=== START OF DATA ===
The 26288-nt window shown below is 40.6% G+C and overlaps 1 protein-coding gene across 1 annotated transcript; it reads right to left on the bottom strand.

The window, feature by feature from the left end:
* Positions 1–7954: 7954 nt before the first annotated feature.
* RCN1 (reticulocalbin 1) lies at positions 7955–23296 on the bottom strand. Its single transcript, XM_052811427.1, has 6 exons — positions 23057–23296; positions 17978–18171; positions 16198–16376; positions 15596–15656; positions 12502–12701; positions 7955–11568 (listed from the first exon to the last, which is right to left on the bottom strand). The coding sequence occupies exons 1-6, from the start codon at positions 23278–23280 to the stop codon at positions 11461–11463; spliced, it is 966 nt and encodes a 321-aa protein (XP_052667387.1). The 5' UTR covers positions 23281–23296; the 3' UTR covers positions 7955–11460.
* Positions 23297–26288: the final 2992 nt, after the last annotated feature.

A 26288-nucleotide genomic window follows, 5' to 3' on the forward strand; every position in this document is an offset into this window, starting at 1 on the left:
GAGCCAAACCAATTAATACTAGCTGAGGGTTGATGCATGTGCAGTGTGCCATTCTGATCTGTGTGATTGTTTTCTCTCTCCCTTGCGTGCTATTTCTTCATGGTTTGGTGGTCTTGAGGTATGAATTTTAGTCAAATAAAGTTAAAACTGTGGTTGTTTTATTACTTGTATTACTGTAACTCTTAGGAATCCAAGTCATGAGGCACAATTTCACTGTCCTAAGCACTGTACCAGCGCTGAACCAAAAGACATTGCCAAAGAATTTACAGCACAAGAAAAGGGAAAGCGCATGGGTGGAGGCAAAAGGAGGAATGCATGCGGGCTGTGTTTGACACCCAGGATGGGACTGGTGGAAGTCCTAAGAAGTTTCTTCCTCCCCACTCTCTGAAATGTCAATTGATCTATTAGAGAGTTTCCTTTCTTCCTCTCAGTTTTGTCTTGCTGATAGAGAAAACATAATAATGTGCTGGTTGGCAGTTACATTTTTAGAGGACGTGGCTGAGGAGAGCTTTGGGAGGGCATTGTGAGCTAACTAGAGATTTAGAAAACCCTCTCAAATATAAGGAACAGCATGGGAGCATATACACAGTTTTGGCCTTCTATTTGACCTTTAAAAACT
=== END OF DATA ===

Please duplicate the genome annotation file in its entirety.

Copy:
The 26288-nt window shown below is 40.6% G+C and overlaps 1 protein-coding gene across 1 annotated transcript; it reads right to left on the bottom strand.

The window, feature by feature from the left end:
* Positions 1–7954: 7954 nt before the first annotated feature.
* RCN1 (reticulocalbin 1) lies at positions 7955–23296 on the bottom strand. Its single transcript, XM_052811427.1, has 6 exons — positions 23057–23296; positions 17978–18171; positions 16198–16376; positions 15596–15656; positions 12502–12701; positions 7955–11568 (listed from the first exon to the last, which is right to left on the bottom strand). The coding sequence occupies exons 1-6, from the start codon at positions 23278–23280 to the stop codon at positions 11461–11463; spliced, it is 966 nt and encodes a 321-aa protein (XP_052667387.1). The 5' UTR covers positions 23281–23296; the 3' UTR covers positions 7955–11460.
* Positions 23297–26288: the final 2992 nt, after the last annotated feature.

A 26288-nucleotide genomic window follows, 5' to 3' on the forward strand; every position in this document is an offset into this window, starting at 1 on the left:
GAGCCAAACCAATTAATACTAGCTGAGGGTTGATGCATGTGCAGTGTGCCATTCTGATCTGTGTGATTGTTTTCTCTCTCCCTTGCGTGCTATTTCTTCATGGTTTGGTGGTCTTGAGGTATGAATTTTAGTCAAATAAAGTTAAAACTGTGGTTGTTTTATTACTTGTATTACTGTAACTCTTAGGAATCCAAGTCATGAGGCACAATTTCACTGTCCTAAGCACTGTACCAGCGCTGAACCAAAAGACATTGCCAAAGAATTTACAGCACAAGAAAAGGGAAAGCGCATGGGTGGAGGCAAAAGGAGGAATGCATGCGGGCTGTGTTTGACACCCAGGATGGGACTGGTGGAAGTCCTAAGAAGTTTCTTCCTCCCCACTCTCTGAAATGTCAATTGATCTATTAGAGAGTTTCCTTTCTTCCTCTCAGTTTTGTCTTGCTGATAGAGAAAACATAATAATGTGCTGGTTGGCAGTTACATTTTTAGAGGACGTGGCTGAGGAGAGCTTTGGGAGGGCATTGTGAGCTAACTAGAGATTTAGAAAACCCTCTCAAATATAAGGAACAGCATGGGAGCATATACACAGTTTTGGCCTTCTATTTGACCTTTAAAAACT